The diagnostic criteria of ADHD according to the international classification systems (ICD 10 or DSM IV) define the maximum age of onset of some symptoms of ADHD before the age of seven. These symptoms have to be severe and create impairments of academic or social functioning. If a child has only minor problems (compared to any other child of his age and developmental stage) the age-of-onset criterion would not be met.
ADHD is a genetically transmitted disorder. Some mothers will be able to describe symptoms of ADHD of their kids during pregnancy or in early years. But usually these symptoms cannot be distinguished from the normal development of toddlers. Usually at the time of kindergarten or the early years of school children with ADHD will present typical symptoms of ADHD because they get more problems to adapt to social rules with other children or teachers and might also have problems with their low attention span or distractibility and low impulse control.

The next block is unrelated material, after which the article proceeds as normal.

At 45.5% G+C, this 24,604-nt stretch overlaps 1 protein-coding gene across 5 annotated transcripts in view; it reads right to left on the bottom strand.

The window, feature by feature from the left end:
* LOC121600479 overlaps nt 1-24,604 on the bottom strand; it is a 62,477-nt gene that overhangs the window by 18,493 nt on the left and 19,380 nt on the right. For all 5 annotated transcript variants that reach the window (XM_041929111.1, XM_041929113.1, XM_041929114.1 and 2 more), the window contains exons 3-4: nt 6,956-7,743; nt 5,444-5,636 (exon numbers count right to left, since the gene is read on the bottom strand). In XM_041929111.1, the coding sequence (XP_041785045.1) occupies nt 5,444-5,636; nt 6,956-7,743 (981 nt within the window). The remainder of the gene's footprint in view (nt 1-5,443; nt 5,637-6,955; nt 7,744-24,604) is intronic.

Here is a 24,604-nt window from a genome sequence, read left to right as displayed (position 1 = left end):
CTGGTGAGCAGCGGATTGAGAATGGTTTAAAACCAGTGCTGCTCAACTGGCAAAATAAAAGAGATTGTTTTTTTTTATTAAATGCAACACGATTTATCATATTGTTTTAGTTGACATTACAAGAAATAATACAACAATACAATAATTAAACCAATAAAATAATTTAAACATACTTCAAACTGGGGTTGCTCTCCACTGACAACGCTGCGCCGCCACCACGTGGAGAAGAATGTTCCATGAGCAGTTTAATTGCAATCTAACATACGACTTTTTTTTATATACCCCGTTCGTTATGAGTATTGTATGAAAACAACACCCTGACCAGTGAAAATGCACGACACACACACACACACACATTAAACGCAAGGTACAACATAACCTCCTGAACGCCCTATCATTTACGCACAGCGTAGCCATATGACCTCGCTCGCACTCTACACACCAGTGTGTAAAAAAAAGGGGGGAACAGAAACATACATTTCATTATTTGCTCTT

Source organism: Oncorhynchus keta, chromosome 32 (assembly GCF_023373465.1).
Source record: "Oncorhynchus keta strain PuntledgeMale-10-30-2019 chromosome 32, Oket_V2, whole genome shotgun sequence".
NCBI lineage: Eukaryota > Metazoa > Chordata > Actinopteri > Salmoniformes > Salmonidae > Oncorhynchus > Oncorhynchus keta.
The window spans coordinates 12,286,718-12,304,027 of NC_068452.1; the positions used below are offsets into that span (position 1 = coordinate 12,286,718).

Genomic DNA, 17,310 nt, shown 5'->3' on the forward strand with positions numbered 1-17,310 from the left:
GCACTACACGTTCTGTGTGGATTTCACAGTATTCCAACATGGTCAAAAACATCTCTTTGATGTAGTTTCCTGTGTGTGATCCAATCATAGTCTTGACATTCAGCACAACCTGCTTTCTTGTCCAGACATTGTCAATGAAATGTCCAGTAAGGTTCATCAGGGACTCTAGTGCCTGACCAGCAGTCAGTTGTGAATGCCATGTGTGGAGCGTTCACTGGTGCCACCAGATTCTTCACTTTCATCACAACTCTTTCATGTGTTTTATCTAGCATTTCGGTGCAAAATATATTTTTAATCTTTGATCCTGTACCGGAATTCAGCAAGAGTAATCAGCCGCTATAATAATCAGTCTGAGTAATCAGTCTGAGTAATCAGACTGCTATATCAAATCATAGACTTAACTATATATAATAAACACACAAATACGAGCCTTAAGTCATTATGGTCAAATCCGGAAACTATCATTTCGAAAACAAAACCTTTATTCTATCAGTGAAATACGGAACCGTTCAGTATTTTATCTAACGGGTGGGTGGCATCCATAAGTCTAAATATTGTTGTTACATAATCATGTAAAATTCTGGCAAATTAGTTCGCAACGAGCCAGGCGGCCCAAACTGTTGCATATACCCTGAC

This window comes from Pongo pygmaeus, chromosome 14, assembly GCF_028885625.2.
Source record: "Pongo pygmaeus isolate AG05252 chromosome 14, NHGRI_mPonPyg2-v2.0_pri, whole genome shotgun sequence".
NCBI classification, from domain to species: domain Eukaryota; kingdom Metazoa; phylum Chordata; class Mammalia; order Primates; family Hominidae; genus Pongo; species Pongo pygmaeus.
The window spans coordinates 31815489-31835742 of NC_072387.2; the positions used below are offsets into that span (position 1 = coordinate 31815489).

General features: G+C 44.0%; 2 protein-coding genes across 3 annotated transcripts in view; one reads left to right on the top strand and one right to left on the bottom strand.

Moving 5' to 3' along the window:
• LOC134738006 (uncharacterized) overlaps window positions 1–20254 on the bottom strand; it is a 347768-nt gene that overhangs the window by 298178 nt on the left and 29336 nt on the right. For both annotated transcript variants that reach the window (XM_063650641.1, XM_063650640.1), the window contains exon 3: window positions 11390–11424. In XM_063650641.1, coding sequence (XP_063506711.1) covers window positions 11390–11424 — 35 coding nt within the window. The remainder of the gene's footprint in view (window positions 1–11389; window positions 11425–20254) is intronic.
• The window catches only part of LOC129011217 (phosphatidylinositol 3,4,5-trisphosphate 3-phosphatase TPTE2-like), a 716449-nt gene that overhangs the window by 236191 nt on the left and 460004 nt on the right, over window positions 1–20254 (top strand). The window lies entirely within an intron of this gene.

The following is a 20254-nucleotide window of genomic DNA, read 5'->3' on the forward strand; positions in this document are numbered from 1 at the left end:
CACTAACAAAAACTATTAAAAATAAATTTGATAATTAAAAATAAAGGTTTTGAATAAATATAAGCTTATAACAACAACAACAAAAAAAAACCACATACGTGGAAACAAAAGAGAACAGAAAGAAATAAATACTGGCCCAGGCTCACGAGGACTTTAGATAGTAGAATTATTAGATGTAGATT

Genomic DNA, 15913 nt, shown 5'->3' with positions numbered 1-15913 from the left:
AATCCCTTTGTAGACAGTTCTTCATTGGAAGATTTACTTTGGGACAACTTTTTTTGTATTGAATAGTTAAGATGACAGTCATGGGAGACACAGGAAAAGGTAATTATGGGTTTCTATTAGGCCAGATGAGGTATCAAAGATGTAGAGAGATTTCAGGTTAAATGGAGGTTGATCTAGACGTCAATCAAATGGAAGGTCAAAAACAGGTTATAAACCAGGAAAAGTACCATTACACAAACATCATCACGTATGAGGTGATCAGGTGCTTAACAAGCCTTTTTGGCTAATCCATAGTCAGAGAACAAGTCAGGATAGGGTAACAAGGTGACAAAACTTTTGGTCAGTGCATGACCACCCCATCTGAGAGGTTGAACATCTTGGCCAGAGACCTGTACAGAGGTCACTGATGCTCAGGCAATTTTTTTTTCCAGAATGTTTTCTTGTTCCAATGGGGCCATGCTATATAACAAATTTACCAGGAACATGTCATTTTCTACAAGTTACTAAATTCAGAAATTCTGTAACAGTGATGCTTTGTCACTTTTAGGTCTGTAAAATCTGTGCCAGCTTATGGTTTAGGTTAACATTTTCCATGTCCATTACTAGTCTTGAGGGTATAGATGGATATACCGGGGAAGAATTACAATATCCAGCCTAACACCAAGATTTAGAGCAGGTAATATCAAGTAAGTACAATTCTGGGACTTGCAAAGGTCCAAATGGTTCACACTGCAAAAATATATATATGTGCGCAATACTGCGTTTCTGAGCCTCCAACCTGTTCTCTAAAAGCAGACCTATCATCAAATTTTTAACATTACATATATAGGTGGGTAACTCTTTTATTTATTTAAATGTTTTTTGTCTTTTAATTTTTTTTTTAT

However, children (especially girls) with the inattentive-type of ADHD might be able to compensate these problems for a longer period. So there are also some children who do not have severe impairments in school and make excellent tests. Becoming older and having higher (or different) demands of self-organisation and executive functions they might get typical problems. Some young women present typical symptoms of ADHD with hormonal changes at the age of 13 or 14. There is no general agreement among experts how to classify this type of ADHD-like symptoms if no severe ADHD-symptoms were described before the age of 7. However most doctors would recommend a trial of ADHD-treatment for these patients if they met the other diagnostic criteria of ADHD and other possible causes can be excluded.